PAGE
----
DIDSBURY - Council got a look at the proposed 2020 capital budget at an open meeting on Oct. 29 at council chambers. The evening featured presentations from senior staff from each department with their proposed capital additions for 2020 as well as the presentation of the multi-year capital plan.
Municipalities must have both a capital and an operating budget each and every year. The capital budget is generally anything that lasts more than a year and could be land, buildings, roadways, vehicles, etc. The operating budget is day-to-day costs to operate the town and provide programs and services.
Mayor Rhonda Hunter said that overall the presentation went well and that the managers answered all the questions.
"Now the priority of them has to be sorted and see what the town can afford," said Hunter. "We all know the provincial budget just came down. I don't think Didsbury is different in that we have to look at our budgets really close this year and prioritize things accordingly. We may have to delay some projects because they're just not possible this year."
Hunter said most of the 18 projects brought forward to be looked at were from public works.
"You might say they're certainly bringing things forward that look to have been a priority for a long time and are getting adjusted to where they need to be," she said. "It doesn't mean they'll all be approved this year but it's nice to see our new public works manager is taking the bull by the horns and is really prioritizing what we need in the community."
The most expensive project at $1,070,000 is the 15th Avenue stormwater main extension followed by the AG Foods building acquisition at $990,000 and a new street sweeper at $407,000. Also on the proposed budget is a replacement roof for the Didsbury Memorial Complex's multi-purpose room/lobby at $150,000.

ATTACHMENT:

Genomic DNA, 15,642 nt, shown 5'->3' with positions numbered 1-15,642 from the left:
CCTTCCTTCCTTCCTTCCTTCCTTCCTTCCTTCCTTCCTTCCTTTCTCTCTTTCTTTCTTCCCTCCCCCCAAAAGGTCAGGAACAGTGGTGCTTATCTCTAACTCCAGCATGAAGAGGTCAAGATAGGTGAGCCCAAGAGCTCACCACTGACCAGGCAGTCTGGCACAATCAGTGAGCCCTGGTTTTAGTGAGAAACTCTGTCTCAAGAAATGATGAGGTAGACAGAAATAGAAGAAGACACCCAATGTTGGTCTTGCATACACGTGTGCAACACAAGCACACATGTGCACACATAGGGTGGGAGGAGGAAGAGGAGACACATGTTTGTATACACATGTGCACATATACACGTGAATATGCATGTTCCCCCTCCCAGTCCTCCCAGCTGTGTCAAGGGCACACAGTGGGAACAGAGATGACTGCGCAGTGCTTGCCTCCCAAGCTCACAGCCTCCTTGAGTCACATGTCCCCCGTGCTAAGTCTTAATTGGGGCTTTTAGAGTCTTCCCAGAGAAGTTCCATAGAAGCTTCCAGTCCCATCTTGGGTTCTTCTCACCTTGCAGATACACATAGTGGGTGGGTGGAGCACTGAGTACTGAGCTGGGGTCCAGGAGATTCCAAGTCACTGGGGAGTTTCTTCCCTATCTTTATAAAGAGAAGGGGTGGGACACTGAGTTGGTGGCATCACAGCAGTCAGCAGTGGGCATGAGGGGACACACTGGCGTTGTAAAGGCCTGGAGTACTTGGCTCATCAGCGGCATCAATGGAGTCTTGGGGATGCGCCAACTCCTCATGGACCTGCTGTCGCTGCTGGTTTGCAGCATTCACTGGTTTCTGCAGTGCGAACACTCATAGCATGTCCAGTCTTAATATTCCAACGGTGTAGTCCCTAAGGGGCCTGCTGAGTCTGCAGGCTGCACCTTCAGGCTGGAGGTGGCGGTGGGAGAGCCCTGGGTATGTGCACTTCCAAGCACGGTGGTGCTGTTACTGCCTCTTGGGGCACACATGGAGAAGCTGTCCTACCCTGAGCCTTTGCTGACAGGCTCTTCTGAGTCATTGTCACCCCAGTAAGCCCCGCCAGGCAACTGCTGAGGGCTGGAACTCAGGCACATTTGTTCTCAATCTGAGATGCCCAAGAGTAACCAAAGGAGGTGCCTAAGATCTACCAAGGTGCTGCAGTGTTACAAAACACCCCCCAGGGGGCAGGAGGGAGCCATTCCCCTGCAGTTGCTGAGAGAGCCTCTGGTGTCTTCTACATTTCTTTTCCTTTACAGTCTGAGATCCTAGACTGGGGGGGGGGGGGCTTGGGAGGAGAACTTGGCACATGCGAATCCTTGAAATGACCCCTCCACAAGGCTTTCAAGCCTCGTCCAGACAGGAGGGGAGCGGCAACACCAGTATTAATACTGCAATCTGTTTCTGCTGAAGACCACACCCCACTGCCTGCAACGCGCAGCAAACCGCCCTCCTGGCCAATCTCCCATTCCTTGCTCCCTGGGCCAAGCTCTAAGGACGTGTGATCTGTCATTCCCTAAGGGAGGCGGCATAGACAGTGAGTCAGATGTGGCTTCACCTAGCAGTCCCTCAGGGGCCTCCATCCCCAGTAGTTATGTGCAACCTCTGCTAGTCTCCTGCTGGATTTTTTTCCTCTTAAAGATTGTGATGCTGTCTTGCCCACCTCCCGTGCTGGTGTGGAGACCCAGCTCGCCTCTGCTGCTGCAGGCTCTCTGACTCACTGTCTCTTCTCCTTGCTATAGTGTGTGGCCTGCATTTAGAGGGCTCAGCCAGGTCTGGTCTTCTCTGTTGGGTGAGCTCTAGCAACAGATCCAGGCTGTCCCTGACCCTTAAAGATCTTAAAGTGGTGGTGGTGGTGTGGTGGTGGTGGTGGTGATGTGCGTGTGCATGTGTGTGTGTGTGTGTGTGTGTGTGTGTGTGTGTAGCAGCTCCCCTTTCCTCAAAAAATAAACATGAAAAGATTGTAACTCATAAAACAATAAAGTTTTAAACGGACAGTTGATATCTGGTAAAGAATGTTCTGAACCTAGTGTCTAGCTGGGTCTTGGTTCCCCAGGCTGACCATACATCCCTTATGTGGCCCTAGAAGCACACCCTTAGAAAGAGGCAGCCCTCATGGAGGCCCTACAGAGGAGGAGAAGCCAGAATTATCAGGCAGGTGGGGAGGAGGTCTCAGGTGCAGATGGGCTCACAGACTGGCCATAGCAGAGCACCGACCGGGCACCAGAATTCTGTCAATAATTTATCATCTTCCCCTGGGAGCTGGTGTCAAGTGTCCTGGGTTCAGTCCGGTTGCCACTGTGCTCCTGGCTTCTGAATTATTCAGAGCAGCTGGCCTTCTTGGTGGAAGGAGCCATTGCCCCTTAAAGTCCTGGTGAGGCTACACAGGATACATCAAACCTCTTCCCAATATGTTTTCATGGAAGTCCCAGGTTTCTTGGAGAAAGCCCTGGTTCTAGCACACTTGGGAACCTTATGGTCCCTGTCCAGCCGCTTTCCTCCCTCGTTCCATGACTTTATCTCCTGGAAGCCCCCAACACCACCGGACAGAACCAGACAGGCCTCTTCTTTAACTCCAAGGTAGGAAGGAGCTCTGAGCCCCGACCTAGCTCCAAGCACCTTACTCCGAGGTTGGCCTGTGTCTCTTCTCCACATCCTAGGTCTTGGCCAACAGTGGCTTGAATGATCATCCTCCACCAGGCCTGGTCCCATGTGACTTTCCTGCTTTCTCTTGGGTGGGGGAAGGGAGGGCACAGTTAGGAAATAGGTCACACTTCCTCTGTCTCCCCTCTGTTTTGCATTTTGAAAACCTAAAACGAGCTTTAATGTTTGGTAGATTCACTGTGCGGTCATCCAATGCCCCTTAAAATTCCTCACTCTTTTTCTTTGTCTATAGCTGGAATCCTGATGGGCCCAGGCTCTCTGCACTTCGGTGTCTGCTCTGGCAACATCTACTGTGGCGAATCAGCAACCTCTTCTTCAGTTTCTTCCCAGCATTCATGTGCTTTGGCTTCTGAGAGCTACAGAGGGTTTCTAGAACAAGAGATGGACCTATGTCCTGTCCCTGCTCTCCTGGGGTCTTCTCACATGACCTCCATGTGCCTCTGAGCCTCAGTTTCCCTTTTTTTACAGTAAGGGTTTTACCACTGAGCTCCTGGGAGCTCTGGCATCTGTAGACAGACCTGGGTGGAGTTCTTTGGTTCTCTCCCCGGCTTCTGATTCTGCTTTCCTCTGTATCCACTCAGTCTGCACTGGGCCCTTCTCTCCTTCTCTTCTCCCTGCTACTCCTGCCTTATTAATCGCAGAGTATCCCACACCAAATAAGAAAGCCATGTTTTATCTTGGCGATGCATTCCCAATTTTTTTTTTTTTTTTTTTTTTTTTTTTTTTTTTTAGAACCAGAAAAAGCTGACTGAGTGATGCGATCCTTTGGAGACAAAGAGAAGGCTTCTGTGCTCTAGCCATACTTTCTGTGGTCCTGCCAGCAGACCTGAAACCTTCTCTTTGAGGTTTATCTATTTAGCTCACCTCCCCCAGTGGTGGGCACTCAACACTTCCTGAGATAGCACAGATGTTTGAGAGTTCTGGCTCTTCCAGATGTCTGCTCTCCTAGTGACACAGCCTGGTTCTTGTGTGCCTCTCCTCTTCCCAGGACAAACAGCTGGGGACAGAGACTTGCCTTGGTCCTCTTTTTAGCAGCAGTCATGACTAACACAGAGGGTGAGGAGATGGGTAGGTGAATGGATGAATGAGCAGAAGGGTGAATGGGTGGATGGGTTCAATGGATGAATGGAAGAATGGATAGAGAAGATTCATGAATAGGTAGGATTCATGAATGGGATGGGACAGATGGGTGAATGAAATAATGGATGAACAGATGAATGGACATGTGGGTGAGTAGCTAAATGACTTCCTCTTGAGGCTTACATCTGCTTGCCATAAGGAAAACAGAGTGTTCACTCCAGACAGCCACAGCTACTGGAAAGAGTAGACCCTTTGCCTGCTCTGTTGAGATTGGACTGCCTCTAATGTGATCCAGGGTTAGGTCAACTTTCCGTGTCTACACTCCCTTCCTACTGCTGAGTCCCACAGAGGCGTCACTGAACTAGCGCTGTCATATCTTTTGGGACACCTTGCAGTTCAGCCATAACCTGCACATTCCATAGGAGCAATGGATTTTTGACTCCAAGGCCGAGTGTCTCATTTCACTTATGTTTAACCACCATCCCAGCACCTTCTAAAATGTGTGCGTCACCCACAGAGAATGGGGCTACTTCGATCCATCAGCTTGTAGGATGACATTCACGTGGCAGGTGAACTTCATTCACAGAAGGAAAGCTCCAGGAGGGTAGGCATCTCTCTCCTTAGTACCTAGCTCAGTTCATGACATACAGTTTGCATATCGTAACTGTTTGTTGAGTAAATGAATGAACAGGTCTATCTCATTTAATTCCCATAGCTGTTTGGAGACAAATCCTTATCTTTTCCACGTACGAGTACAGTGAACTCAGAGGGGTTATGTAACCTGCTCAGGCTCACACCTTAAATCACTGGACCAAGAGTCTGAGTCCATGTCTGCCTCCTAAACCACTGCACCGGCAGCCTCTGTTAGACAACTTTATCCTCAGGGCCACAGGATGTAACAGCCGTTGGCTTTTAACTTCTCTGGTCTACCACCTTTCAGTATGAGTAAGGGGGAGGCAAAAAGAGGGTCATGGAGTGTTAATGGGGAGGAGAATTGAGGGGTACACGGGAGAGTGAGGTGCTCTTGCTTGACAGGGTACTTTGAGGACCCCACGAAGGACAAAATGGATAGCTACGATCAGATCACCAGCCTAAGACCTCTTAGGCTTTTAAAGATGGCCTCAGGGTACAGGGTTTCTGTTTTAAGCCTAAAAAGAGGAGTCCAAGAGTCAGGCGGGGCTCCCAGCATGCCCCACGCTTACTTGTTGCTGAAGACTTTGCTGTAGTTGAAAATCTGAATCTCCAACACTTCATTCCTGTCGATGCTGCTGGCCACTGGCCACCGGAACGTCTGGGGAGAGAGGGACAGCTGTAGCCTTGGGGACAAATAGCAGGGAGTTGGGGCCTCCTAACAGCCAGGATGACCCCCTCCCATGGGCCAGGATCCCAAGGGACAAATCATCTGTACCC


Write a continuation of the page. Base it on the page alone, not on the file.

"The 20th Street project was put on hold," she said. "The biggest issue is the drainage down 15th Avenue. There's no use looking at capital projects in that area without looking at the drainage issue. Fifteenth Avenue has become the priority road for the stormwater main extension to deal with drainage issues. That means the 20th Street project is going to be put on the capital plan in another year."
Hunter said another priority for council is about crosswalks and pedestrian access on Highway 582 in town, which the town is working with Alberta Transportation on.
"We met with the ministry of transportation and talked about the need for a crosswalk on 23rd Street there (for Buy Low access)," she said. "We're also going to have to add sidewalks on both sides of 23rd so people can access Shantz commercial area. Our talks with the ministry that we can hopefully cost share it."
The projected cost for pedestrian connectivity for Shantz is a $290,000, while pedestrian connectivity for Memorial Park (by Tim Hortons-Centex) is $55,000.
"That's long overdue," she said. "Our crosswalk and crosswalk lighting needs to address the high amount of traffic going into Memorial Park for a variety of reasons. Safe access for our pedestrian traffic is certainly on our list of high priorities."
The town is holding two operating budget meetings on Nov. 5 and 6 from 6-9 p.m. in council chambers. There is also a budget open house held at the Didsbury Memorial Complex's multi-purpose room on Nov. 13 from 1-3 p.m. for those unable to attend the evening sessions.
"The proposed budget is subject to change based on council direction, which is expected to come at the regular council meeting on November 12," said Amanda Riley, Didsbury's chief financial officer.